PORT HENRY — The independent film “Lucy and the Lake Monster” will be hanging out with Champ for the next couple weeks.
Executive Producer Richard Rossi said the production will be shooting around Port Henry’s Bulwagga Bay and in Crown Point until Aug. 6.
Cast and crew are staying in local accommodations, including star Emma Pearson, who plays Lucy Lago, a little girl who befriends Champ.
“My character’s mom died on the lake in a boat accident and her dad died in a war,” she explained. “She’s an orphan who believes in Champ.”
And who encounters the legendary sea serpent up close, according to the script and the children’s book on which it was based.
Lucy is mocked and bullied for believing in Champ, Rossi said, but perseveres to find and make friends with the elusive prehistoric throwback many believe lives in Lake Champlain.
“It’s been exciting,” Emma said. “I’m having fun.”
Emma is no stranger to film sets, having appeared on the TV show, “Blue Bloods,” and other productions. The 8 1/2 year old lives in New Jersey, and her mother, Sasha, is on set with her.
Rossi, an L.A. filmmaker who’s also directing the film and appears as Lucy’s grandfather, Papa Jerry, said Emma had no trouble learning her lines.
“She has an amazing memory,” he said. “Emma has been great to work with. She was chosen from a number of actresses who came to a casting call.”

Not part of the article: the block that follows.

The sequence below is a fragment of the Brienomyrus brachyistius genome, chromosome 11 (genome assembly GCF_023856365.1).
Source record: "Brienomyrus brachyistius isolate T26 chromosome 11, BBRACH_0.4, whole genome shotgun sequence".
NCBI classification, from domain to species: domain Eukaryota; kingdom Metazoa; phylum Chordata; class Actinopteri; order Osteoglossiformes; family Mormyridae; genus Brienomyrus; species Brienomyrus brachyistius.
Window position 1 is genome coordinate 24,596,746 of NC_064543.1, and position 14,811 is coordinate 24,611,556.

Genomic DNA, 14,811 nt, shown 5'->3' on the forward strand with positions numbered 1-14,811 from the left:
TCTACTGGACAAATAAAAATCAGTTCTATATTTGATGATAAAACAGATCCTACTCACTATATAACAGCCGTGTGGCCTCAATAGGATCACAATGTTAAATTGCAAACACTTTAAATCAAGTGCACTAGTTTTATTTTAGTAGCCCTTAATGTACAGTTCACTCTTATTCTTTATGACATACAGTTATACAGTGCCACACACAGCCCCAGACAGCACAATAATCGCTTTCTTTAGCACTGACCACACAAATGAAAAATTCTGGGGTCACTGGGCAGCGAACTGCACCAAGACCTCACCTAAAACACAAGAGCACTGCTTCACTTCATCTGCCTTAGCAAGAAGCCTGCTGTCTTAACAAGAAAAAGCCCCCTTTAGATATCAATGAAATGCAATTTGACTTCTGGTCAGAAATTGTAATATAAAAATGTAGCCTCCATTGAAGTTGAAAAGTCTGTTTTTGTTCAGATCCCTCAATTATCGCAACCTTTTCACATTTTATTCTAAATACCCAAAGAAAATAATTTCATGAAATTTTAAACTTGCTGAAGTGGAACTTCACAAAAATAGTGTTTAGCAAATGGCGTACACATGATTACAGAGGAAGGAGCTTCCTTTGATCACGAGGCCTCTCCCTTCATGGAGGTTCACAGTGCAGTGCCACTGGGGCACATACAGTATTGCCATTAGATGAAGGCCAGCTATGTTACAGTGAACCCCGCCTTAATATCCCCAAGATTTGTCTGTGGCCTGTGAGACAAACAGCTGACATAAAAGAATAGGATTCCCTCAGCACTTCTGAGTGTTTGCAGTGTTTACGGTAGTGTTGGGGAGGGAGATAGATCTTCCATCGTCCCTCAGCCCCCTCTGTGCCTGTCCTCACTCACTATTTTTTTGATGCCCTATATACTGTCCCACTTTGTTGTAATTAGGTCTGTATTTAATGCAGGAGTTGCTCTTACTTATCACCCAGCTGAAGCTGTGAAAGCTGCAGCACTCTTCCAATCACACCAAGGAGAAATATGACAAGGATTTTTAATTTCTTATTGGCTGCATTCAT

WRITTEN BY LOCAL
The author of “Lucy and the Lake Monster,” Kelly Tabor, co-wrote the script with Rossi. A Crown Point native, she’s on set assisting the production and is co-executive producer.
The book is available from independent book stores and on Amazon.com.
She said the story is intended to help readers overcome mental-health problems like depression, trauma and worry.
“Kids have a lot of stress today,” she said. “We wanted to help kids with issues they’re dealing with.”
The weather has been great for shooting, Tabor said.
“We’ve had awesome weather,” she said. “We had good evening shots. We had a campfire and and got good shots in the sunset. It looked gorgeous.”
Tabor said that growing up in Crown Point she often looked for Champ on the lake.
“When I was a child I heard stories about Champ,” she said. “I’ve had family who have seen it.”
Tabor, who now lives in South Carolina, retired as a fourth-grade teacher there this year.
“Now I have time for writing and doing things like this,” she said.
She said she wrote the book based on the childhood tales she told her students.
Rossi said he sees the film as a fable in which Champ, the lake serpent, is an allegory for God.
“The pure in heart, like Lucy, see Champ as good,” he said. “Others teach Champ is a monster for mercenary purposes, the way manipulative ministers scare people.”
Director of Photography Daniel Burke is shooting the film on 6K digital video with Black Magic equipment, for a release next year to streaming and DVD.
“Champ will be green-screened,” he said, referring to a process in which actors perform in front of a green background and computer-generated effects are inserted in post production. “We have to decide what Champ will look like.”
The creature won’t be portrayed as fearsome, Rossi said, because Lucy befriends the creature during the story.
“This is a friendly Champ,” he said. “Like God is your friend, a simple child sees Champ as her friend.”
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